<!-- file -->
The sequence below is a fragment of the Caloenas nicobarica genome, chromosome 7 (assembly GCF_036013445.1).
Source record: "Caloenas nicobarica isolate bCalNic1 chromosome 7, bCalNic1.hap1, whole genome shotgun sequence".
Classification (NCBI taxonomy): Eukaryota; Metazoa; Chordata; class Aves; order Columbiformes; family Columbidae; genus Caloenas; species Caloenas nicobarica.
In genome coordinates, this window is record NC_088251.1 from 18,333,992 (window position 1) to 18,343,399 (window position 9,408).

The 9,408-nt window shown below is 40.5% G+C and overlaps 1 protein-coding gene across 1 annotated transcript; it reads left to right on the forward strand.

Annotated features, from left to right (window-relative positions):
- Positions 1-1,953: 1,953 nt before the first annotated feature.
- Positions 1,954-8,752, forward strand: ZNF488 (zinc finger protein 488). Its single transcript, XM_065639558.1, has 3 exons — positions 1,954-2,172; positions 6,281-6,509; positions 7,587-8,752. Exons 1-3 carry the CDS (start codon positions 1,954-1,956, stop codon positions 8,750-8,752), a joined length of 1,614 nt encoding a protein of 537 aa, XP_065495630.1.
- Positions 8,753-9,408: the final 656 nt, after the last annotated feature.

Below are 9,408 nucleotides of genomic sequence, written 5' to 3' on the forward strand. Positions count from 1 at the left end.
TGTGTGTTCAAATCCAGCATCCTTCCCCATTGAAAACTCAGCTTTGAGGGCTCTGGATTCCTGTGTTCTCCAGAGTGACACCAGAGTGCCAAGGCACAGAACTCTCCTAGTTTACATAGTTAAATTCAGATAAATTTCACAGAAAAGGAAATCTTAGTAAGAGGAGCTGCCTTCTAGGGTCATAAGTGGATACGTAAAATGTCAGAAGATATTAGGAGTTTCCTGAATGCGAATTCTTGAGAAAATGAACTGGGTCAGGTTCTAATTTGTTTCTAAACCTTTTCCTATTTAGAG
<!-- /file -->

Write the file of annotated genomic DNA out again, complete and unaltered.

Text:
The sequence below is a fragment of the Caloenas nicobarica genome, chromosome 7 (assembly GCF_036013445.1).
Source record: "Caloenas nicobarica isolate bCalNic1 chromosome 7, bCalNic1.hap1, whole genome shotgun sequence".
Classification (NCBI taxonomy): Eukaryota; Metazoa; Chordata; class Aves; order Columbiformes; family Columbidae; genus Caloenas; species Caloenas nicobarica.
In genome coordinates, this window is record NC_088251.1 from 18,333,992 (window position 1) to 18,343,399 (window position 9,408).

The 9,408-nt window shown below is 40.5% G+C and overlaps 1 protein-coding gene across 1 annotated transcript; it reads left to right on the forward strand.

Annotated features, from left to right (window-relative positions):
- Positions 1-1,953: 1,953 nt before the first annotated feature.
- Positions 1,954-8,752, forward strand: ZNF488 (zinc finger protein 488). Its single transcript, XM_065639558.1, has 3 exons — positions 1,954-2,172; positions 6,281-6,509; positions 7,587-8,752. Exons 1-3 carry the CDS (start codon positions 1,954-1,956, stop codon positions 8,750-8,752), a joined length of 1,614 nt encoding a protein of 537 aa, XP_065495630.1.
- Positions 8,753-9,408: the final 656 nt, after the last annotated feature.

Below are 9,408 nucleotides of genomic sequence, written 5' to 3' on the forward strand. Positions count from 1 at the left end.
TGTGTGTTCAAATCCAGCATCCTTCCCCATTGAAAACTCAGCTTTGAGGGCTCTGGATTCCTGTGTTCTCCAGAGTGACACCAGAGTGCCAAGGCACAGAACTCTCCTAGTTTACATAGTTAAATTCAGATAAATTTCACAGAAAAGGAAATCTTAGTAAGAGGAGCTGCCTTCTAGGGTCATAAGTGGATACGTAAAATGTCAGAAGATATTAGGAGTTTCCTGAATGCGAATTCTTGAGAAAATGAACTGGGTCAGGTTCTAATTTGTTTCTAAACCTTTTCCTATTTAGAG